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EXTOXNET primary files maintained and archived at Oregon State
Revised June 1996
Trade and Other Names:
Trade names include Hydram, Molinate, Ordram, and Yalan.
Molinate is a slightly to moderately toxic compound in EPA
toxicity class III, and is a registered as a General Use
Pesticide (GUP). Products containing molinate must bear the
Signal Word WARNING or CAUTION.
Molinate is a selective thiocarbamate herbicide used to control
broad-leaved and grassy plants in rice and other crops. Molinate
is available in granular and emulsifiable liquid formulations.
is available in granular and emulsifiable liquid formulations.
- Acute toxicity: Molinate is moderately
toxic by ingestion with reported oral LD50 values of 369
to 720 mg/kg in rats, and 530 to 795 mg/kg in mice.
Dermal LD50 values are 4000 to 4800 mg/kg in rats [3,7].
It is mildly irritating to rabbit skin and moderately
irritating to rabbit eyes, and is not a skin sensitizer
. The 4-hour inhalation LC50 of 1.36 mg/L indicates
moderate toxicity by this route as well . Some
formulations show a lower degree of acute toxicity [6,7].
Symptoms of exposure to molinate include nausea,
diarrhea, abdominal pain, fever, weakness, and
- Chronic toxicity: The only reported
human exposure to molinate resulting in adverse health
effects comes from a report of well contamination in
Japan. After field application of approximately 60 kg
active ingredient to a 2-hectare rice paddy, several
people noticed an odor emitted from a nearby well, and
fell ill as a result of repeated consumption of water
from that well . Their symptoms, which were apparently
quite rapid in onset, included abdominal and
gastrointestinal disorders, fever, weakness, and
conjuntivitis . These symptoms disappeared following
the use of an alternative water source, and there were no
reports of long-term complications or lingering effects
due to this exposure . The concentration of the well
water sampled 15 days following the first reported
symptoms was 6 ug/L; it is not known what the initial
concentration was .
- Reproductive effects: Administration of
molinate to young male rats at a dose of 3.6 mg/kg/day
for 2 months caused changes in spermatozoa but did not
decrease sperm fertility . When these rats were mated
to normal females, many of the embryos were resorbed and
postnatal mortality was increased . It is unlikely
that such effects will occur in humans at expected
- Teratogenic effects: Reports on the
teratogenicity of molinate are conflicting, with one
suggestion that it is teratogenic  and another that
it is not . Thus, its teratogenicity is unknown.
- Mutagenic effects: No data were located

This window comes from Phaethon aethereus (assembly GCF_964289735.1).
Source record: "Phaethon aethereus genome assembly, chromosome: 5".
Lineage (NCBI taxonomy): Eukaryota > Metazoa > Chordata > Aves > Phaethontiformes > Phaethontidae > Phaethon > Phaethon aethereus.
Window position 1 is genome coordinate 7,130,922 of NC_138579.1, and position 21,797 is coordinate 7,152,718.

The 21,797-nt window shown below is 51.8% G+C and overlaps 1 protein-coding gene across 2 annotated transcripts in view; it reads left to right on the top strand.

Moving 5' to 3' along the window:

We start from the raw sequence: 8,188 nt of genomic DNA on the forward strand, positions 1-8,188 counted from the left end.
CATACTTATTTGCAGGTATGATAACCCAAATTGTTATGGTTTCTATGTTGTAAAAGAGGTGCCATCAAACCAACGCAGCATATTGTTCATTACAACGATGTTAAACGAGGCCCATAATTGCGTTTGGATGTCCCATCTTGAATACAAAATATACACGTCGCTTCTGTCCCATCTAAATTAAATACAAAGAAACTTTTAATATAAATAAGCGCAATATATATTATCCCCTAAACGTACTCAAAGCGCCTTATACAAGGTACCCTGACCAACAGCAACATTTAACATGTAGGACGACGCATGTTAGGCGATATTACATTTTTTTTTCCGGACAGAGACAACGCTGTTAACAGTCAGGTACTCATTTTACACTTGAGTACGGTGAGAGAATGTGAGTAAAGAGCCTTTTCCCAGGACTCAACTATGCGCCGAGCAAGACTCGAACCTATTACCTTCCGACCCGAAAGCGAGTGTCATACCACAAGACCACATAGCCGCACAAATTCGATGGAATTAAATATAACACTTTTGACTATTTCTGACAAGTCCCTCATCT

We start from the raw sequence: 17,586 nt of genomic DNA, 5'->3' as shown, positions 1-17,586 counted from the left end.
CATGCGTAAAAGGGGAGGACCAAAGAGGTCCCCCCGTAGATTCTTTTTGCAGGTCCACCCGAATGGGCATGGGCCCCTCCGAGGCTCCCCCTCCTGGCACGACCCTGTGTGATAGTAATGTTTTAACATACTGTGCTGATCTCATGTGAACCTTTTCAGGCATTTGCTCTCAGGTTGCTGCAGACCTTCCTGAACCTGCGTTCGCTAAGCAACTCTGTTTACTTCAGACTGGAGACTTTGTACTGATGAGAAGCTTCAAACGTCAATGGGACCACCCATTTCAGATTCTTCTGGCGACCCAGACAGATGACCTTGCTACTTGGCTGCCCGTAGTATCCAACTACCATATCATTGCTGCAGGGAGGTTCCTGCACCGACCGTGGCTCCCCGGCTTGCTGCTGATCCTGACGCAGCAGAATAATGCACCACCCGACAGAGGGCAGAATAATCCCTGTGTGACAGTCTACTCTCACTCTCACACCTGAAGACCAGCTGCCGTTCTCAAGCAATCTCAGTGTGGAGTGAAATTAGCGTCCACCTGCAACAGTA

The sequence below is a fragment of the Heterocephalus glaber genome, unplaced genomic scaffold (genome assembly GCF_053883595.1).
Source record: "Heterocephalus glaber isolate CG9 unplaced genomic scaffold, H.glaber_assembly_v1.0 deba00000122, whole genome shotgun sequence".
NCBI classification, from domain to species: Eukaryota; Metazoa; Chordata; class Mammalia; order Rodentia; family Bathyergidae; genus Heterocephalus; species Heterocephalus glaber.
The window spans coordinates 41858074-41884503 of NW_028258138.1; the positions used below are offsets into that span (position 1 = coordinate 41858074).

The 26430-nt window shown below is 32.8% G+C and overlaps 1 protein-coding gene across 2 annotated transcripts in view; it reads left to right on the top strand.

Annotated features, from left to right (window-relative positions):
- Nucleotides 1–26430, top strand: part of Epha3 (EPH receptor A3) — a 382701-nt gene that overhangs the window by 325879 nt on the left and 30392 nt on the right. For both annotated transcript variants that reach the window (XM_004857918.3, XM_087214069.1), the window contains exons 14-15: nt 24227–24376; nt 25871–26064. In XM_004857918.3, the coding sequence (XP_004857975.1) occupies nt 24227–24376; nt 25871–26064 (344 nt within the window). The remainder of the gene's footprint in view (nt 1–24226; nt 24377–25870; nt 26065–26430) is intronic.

regarding the potential mutagenic effects of molinate
although it has been reported to be nongenotoxic [4,7].
- Carcinogenic effects: In a 2-year assay
in rats, no carcinogenic activity was reported at doses
up to 2 mg/kg/day .
- Organ toxicity: The primary target organ
affected by molinate is the thyroid.
- Fate in humans and animals: Molinate is
only fairly well absorbed through oral, dermal, and
inhalation exposure . It is metabolized in the rat
liver, and rapid excretion occurs primarily through the
urine (88% of the applied dose) with a small amount lost
in the feces (11% of the applied dose). Excretion by rats
was practically complete within 48 hours .
- Effects on birds: Molinate appears to be
practically nontoxic to birds. The reported 5-day dietary
LC50 in Japanese quail is greater than 5000 ppm, and that
in mallards is greater than 13,000 ppm [4,13].
- Effects on aquatic organisms: The
reported toxicity to fish varies greatly, from slightly
to highly toxic. One source reports the 96-hour LC50
values at 0.21 mg/L in rainbow trout and 0.32 mg/L in
bluegill sunfish , while another reports tham as 1.3
and 29 mg/L, respectively . A 96-hour LC50 value of 30
mg/L in goldfish has also been reported . Fish kills
of carp due to molinate were observed in Japan. The
pesticide caused an anemia-like condition in these fish
. Reported 96-hour LC50 values in aquatic
invertebrates such as Daphnia and stoneflies are about
0.3 to 0.6 mg/L, indicating that molinate is highly toxic
to these invertebrates [4,16].
- Effects on other organisms: No data are
- Breakdown in soil and groundwater:
Molinate is of low persistence in the soil environment,
with a field half-life of 5 to 21 days . It is poorly
bound to soils, soluble in water, and thus may be mobile
 and present a risk to groundwater contamination.
Soil microorganisms are responsible for most molinate
breakdown . Molinate may rapidly volatilize if not
plowed into the soil, and may undergo breakdown by
- Breakdown in water: Molinate may be
degraded by hydrolysis (reaction with water).
- Breakdown in vegetation: Molinate is
rapidly taken up by plant roots and transported to the
leaves. In the leaves, molinate inhibits leaf growth and
development. It is rapidly metabolized to carbon dioxide
and other naturally occurring plant products such as
amino acids and organic acids in nonsusceptable plants.
- Appearance: Molinate is a noncorrosive,
clear liquid with an aromatic or spicy odor .
- Chemical Name: S-ethyl hexhydro-1
- CAS Number: 2212-67-1
- Molecular Weight: 187.30
- Water Solubility: 880 mg/L 
- Solubility in Other Solvents: v.s. in
acetone, xylene, ethanol, kerosene, and
- Melting Point: Not Available
- Vapor Pressure: 746 mPa @ 25 C 
- Partition Coefficient: 2.8808 
- Adsorption Coefficient: 190 
- ADI: Not Available
- MCL: Not Available
- RfD: 0.002 mg/kg/day 
- PEL: Not Available
- HA: Not Available
- TLV: Not Available
Zeneca Ag Products
1800 Concord Pike
Wilmington, DE 19897
- Phone: 800-759-4500
- Emergency: 800-759-2500
References for the information in this PIP can be found in
Reference List Number 4
information in this profile does not in any way replace or
supersede the information on the pesticide product labeling or
other regulatory requirements. Please refer to the pesticide